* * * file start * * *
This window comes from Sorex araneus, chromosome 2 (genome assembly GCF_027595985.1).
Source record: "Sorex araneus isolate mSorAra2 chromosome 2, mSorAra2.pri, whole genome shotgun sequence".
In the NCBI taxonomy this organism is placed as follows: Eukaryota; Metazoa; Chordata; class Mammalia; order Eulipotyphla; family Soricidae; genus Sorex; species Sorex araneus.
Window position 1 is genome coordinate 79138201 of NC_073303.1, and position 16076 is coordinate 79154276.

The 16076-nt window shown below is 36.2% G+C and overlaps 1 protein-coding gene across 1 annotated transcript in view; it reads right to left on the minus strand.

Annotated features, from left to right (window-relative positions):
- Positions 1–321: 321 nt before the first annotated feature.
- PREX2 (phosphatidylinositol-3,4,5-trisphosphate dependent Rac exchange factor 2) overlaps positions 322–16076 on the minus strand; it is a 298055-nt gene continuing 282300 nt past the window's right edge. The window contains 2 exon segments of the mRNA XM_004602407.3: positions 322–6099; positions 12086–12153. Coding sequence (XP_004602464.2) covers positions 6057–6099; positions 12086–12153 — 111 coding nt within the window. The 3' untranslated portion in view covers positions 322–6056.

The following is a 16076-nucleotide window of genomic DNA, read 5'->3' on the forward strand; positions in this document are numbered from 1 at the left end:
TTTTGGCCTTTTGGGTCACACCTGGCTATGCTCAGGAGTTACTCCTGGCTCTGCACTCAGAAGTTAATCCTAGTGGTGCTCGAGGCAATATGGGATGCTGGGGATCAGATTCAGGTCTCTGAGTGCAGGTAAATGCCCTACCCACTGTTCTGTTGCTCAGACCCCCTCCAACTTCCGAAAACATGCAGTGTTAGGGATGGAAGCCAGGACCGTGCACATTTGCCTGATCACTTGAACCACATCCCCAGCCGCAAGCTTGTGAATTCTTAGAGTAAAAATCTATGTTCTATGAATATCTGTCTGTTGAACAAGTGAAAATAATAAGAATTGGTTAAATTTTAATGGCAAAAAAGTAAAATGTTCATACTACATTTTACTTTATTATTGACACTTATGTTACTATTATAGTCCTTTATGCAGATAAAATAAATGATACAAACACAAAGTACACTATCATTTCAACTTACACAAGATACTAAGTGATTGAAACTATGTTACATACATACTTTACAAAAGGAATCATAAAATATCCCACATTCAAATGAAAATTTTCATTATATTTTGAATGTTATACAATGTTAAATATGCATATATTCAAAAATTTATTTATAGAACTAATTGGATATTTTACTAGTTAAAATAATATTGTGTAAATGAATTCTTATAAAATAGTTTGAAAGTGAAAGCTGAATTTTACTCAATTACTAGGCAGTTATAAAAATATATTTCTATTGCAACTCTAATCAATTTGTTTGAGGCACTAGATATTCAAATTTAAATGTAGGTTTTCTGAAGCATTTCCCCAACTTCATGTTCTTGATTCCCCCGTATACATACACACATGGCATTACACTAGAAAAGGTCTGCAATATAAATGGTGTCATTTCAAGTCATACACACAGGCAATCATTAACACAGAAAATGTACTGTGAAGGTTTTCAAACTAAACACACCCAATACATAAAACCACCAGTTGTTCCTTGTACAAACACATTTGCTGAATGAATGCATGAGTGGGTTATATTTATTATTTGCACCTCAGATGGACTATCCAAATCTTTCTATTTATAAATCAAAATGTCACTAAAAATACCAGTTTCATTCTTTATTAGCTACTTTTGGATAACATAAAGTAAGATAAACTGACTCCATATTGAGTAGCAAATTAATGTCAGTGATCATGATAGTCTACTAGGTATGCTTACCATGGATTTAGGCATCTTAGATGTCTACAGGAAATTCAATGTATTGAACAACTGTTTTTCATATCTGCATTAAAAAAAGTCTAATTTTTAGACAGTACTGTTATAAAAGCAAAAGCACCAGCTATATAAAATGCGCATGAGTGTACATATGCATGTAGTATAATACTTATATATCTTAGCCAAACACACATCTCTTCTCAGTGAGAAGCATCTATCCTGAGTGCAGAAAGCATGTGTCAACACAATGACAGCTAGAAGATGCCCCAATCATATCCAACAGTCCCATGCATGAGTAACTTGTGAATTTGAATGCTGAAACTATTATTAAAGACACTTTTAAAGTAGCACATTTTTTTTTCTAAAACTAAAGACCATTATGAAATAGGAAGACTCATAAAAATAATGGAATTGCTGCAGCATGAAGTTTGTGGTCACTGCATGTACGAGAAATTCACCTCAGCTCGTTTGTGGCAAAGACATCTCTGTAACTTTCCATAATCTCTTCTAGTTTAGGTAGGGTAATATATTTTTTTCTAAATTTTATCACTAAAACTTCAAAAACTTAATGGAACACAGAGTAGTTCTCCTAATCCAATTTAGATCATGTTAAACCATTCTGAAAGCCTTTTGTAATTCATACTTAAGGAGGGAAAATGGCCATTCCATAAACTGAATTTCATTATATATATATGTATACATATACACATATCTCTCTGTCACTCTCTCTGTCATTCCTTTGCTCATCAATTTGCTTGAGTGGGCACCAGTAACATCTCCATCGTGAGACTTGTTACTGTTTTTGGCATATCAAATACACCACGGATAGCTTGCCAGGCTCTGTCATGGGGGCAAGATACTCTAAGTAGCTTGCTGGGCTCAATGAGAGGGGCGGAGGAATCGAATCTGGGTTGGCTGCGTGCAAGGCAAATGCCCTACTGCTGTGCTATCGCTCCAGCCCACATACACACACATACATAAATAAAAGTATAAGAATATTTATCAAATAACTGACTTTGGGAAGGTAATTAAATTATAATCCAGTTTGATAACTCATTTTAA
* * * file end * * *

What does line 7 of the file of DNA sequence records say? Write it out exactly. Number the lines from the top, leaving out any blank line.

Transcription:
- Positions 1–321: 321 nt before the first annotated feature.